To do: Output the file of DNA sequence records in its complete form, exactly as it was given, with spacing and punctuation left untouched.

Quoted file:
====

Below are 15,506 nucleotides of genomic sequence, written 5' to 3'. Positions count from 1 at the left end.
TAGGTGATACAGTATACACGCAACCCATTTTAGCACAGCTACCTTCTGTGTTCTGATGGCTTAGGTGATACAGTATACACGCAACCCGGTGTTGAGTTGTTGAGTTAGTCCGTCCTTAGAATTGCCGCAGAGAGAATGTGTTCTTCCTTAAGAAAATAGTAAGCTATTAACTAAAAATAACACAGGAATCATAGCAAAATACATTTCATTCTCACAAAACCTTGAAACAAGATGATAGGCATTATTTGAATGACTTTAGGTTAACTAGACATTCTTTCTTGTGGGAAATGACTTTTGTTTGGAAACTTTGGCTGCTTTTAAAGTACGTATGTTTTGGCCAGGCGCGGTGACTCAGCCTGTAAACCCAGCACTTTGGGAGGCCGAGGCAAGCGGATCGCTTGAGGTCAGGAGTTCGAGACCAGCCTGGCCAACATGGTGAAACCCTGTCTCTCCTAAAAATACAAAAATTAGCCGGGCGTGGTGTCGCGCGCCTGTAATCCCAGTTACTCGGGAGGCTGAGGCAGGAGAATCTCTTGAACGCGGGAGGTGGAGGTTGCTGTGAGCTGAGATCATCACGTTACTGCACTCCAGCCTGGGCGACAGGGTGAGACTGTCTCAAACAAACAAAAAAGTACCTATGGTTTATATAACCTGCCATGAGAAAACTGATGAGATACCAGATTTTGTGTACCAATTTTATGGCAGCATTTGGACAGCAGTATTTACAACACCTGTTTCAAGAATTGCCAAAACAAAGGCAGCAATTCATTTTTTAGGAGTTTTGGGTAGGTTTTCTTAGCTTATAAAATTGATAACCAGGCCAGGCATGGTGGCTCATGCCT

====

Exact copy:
Below are 15,506 nucleotides of genomic sequence, written 5' to 3'. Positions count from 1 at the left end.
TAGGTGATACAGTATACACGCAACCCATTTTAGCACAGCTACCTTCTGTGTTCTGATGGCTTAGGTGATACAGTATACACGCAACCCGGTGTTGAGTTGTTGAGTTAGTCCGTCCTTAGAATTGCCGCAGAGAGAATGTGTTCTTCCTTAAGAAAATAGTAAGCTATTAACTAAAAATAACACAGGAATCATAGCAAAATACATTTCATTCTCACAAAACCTTGAAACAAGATGATAGGCATTATTTGAATGACTTTAGGTTAACTAGACATTCTTTCTTGTGGGAAATGACTTTTGTTTGGAAACTTTGGCTGCTTTTAAAGTACGTATGTTTTGGCCAGGCGCGGTGACTCAGCCTGTAAACCCAGCACTTTGGGAGGCCGAGGCAAGCGGATCGCTTGAGGTCAGGAGTTCGAGACCAGCCTGGCCAACATGGTGAAACCCTGTCTCTCCTAAAAATACAAAAATTAGCCGGGCGTGGTGTCGCGCGCCTGTAATCCCAGTTACTCGGGAGGCTGAGGCAGGAGAATCTCTTGAACGCGGGAGGTGGAGGTTGCTGTGAGCTGAGATCATCACGTTACTGCACTCCAGCCTGGGCGACAGGGTGAGACTGTCTCAAACAAACAAAAAAGTACCTATGGTTTATATAACCTGCCATGAGAAAACTGATGAGATACCAGATTTTGTGTACCAATTTTATGGCAGCATTTGGACAGCAGTATTTACAACACCTGTTTCAAGAATTGCCAAAACAAAGGCAGCAATTCATTTTTTAGGAGTTTTGGGTAGGTTTTCTTAGCTTATAAAATTGATAACCAGGCCAGGCATGGTGGCTCATGCCT